According to the Food and Agriculture Organization’s (FAO) food price index, the price of vegetable oils and cereals fell again in April. Prices are now well below the records of 2022, but remain relatively high by historical standards
This article looks at the key drivers of recent price volatility for vegetable oils and cereals.
Figure 1: FAO vegetable oils and cereals price index, April 2001 to April 2023
Consecutive years of high global commodity prices and above average rainfall will likely lead to record Australian oilseed and cereal exports in 2022–23 (ABARES 2023).
Falling prices and the likely return of drier conditions are likely to see the value of exports fall in 2023–24.
Farm costs, such as fuel, fertiliser and freight, have risen substantially over the last 2 years. If these costs remain high while global food prices fall, Australian farm profitability is likely to decrease.
Many farm businesses have used the last 2 years to improve their financial position. They are already planning for changing conditions in 2023–24 (ABARES 2023).
Food prices rose steadily between mid–2020 and early 2022. Poor growing conditions in some key Northern Hemisphere production regions drove the initial price rises. Significant increases in logistics and fertiliser costs after the initial phase of the COVID-19 pandemic also increased food prices.
Russia’s invasion of Ukraine compounded already high food prices, particularly through disruptions to global trade in vegetable oils and cereals. Prior to the invasion, Ukraine was one of the world’s largest exporters of sunflower oil and meal, barley, wheat and corn. In the immediate aftermath of the invasion, it was unclear whether any of these products would enter global markets.
Export restrictions on food and fertiliser also played a role. At their peak in May 2022, export restrictions affected approximately 17% of global food exports (IFPRI 2023). This raised fears that escalating restrictions could jeopardise global food security, as occurred during the 2007–08 global food crisis (ABARES 2022).
Production conditions are the main driver of food prices. Three consecutive La Niña events led to reduced crop production in the European Union, US and Canada. However, good conditions in other regions, including in Australia’s wheat belt, helped prevent systemic global shortages.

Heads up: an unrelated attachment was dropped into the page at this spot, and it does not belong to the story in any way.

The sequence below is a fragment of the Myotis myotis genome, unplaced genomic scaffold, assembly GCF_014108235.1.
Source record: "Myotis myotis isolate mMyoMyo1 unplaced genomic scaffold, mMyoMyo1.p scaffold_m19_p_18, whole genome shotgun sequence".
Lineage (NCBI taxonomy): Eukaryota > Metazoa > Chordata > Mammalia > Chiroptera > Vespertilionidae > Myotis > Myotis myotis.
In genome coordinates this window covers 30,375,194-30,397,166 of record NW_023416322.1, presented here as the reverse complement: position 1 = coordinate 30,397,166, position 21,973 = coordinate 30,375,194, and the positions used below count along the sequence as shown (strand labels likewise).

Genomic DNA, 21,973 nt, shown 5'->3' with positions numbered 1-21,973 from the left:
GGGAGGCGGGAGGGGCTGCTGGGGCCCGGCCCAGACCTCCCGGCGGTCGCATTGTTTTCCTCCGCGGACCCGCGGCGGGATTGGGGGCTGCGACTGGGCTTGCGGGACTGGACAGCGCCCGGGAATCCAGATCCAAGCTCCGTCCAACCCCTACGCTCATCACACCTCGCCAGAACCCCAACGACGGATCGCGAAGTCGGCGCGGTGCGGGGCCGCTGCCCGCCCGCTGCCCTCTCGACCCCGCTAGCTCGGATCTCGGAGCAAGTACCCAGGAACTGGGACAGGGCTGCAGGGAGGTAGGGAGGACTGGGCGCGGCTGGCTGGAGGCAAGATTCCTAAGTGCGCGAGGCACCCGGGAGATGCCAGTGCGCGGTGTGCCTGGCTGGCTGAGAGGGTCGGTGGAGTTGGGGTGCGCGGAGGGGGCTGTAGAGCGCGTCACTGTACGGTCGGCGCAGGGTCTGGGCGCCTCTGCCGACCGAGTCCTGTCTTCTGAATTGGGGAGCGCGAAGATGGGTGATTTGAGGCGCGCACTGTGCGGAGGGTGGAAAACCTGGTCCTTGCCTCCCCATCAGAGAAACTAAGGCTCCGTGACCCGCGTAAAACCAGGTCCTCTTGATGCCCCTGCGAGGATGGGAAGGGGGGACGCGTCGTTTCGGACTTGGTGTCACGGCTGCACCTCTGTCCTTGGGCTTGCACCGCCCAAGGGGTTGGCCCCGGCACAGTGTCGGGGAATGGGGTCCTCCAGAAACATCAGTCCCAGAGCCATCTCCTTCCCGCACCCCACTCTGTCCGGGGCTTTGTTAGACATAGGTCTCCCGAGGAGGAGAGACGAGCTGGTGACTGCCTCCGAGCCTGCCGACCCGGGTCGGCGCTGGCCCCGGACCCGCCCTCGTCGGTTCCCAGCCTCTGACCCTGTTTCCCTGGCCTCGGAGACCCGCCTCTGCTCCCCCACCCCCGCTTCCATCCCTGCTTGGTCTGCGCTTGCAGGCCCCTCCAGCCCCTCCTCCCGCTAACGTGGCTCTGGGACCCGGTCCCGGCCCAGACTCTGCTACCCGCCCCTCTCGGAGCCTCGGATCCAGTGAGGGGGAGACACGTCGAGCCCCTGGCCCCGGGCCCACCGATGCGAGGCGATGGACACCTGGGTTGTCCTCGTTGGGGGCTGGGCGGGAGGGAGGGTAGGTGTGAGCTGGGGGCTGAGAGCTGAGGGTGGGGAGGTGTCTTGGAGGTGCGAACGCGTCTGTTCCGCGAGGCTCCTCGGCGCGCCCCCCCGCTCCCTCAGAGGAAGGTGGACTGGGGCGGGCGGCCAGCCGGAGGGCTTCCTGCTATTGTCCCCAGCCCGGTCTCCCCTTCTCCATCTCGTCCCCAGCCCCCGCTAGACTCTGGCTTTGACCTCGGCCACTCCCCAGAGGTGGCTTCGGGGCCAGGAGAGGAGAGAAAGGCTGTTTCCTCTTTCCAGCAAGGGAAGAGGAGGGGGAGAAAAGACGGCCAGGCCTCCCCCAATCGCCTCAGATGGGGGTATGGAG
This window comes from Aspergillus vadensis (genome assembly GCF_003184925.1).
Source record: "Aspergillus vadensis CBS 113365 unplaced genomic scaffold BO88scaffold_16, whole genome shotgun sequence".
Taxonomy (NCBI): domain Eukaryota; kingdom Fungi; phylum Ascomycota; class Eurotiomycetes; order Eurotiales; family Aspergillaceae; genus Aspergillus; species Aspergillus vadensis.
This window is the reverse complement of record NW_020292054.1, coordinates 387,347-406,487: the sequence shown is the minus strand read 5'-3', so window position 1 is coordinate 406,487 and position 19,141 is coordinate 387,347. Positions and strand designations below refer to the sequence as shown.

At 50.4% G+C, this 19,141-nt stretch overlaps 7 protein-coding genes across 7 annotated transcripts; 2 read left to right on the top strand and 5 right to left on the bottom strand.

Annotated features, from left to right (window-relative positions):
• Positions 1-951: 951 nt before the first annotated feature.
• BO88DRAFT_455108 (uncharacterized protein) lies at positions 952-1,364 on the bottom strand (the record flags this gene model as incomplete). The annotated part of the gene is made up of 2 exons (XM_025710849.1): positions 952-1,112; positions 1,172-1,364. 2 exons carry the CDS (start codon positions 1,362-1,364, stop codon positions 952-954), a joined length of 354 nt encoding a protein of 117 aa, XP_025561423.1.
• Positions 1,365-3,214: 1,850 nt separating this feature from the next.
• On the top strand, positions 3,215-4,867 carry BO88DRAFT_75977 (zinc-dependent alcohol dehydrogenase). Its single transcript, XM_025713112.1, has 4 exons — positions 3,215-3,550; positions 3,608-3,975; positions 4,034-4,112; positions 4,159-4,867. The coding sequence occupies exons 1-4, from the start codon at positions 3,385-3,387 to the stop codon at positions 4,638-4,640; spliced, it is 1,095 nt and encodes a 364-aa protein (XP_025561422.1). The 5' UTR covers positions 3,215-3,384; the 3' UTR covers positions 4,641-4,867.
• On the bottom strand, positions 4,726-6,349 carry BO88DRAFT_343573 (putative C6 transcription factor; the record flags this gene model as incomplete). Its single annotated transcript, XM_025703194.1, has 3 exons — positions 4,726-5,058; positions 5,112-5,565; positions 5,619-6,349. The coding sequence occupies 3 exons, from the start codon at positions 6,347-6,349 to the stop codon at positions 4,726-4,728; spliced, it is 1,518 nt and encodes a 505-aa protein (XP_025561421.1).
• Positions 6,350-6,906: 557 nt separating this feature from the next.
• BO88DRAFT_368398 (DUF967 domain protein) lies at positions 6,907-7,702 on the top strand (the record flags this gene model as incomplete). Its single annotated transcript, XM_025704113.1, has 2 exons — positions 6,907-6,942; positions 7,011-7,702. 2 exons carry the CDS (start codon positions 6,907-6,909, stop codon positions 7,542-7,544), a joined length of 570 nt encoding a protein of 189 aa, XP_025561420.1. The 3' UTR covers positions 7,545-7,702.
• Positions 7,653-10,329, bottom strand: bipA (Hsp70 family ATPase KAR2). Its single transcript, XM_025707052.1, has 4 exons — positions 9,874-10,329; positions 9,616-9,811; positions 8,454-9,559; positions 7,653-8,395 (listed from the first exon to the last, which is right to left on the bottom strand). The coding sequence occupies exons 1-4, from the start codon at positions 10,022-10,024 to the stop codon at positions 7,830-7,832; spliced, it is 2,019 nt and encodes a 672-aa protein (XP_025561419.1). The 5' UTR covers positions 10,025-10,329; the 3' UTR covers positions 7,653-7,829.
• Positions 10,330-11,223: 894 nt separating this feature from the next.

High global prices encouraged farmers to increase production. For example, good seasonal conditions and the prospect of high vegetable oil prices are expected to lead to a record Australian canola crop of 8.3 million tonnes in 2022–23 (ABARES 2023). This dynamic, repeated at scale across the world, has helped drive prices down.
The establishment of the Black Sea Grain Initiative (BSGI) and ‘solidarity lanes’ through EU countries allowed Ukraine to export bulk commodities. For example, some of Ukraine’s sunflower crop was exported as seeds through Europe, rather than as oil and meal via sea freight (Figure 2). This avoided a ‘worst-case’ scenario and contributed to falling oilseed and cereals prices from April–May 2022 onwards.
Figure 2: Ukrainian sunflower product exports 2014–15 to 2022–23 (marketing year)
The immediate effect of Russia’s invasion of Ukraine was high market volatility as importers scrambled to secure key foodstuffs and inputs. However, global trade adjusted relatively quickly once the situation became more stable.
Importing countries found new sources and shipping companies adjusted their routes. As a result, despite the ongoing conflict, the volume of global wheat exports was steady in the 2021–22 marketing year. Exports are expected to increase by 9.8 million tonnes in 2022–23 (+5%) (USDA 2023) (Figure 3).
Figure 3: Total volume of global wheat exports (marketing year)
Export restrictions were less impactful than initially feared. Indonesia was quick to remove restrictions on palm oil exports. India continued to export wheat to some countries, despite initially announcing an export ban.
Falling natural gas and oil prices translated into reduced fertiliser and diesel prices. This reduced production costs and prevented large drops in yield.
At the end of April 2023, average global food prices were 27% higher than the FAO’s 2016–2017 baseline. Vegetable oil and cereal prices have continued to fall in 2023. However, some other product groups have risen. The price of sugar rose substantially in April. This caused the FAO’s overall food price index to rise for the first time since March 2022.
The likely return of the El Niño weather pattern will support increased crop production in some major producing countries, including the US and Brazil (FAO-GIEWS 2023). The FAO is forecasting record Russian cereals export in 2022–23 (FAO 2023).
If continued, the BSGI will help reduce price volatility and support the stability of the Ukrainian agriculture sector. While some exports are continuing, the Ukrainian agriculture sector is facing extreme challenges (USDA 2023). The cessation of the BSGI would increase global prices and put further pressure on Ukrainian agriculture.
While the flexibility of the global trading system has helped moderate prices, re-routing global trade to avoid conflict regions has the potential to reduce overall efficiency. This may contribute to higher prices in the long term as products are sourced from further afield and shipping companies build increased risk into their prices.
Like food prices, prices for fertiliser and diesel have fallen but remain relatively high. This article analyses the impact of energy prices on Australian farm inputs.
The Australian Government’s network of Agriculture Counsellors provided information for this article. More information about the Agriculture Counsellor network, including contact details, is available on the Department of Agriculture, Fisheries and Forestry website.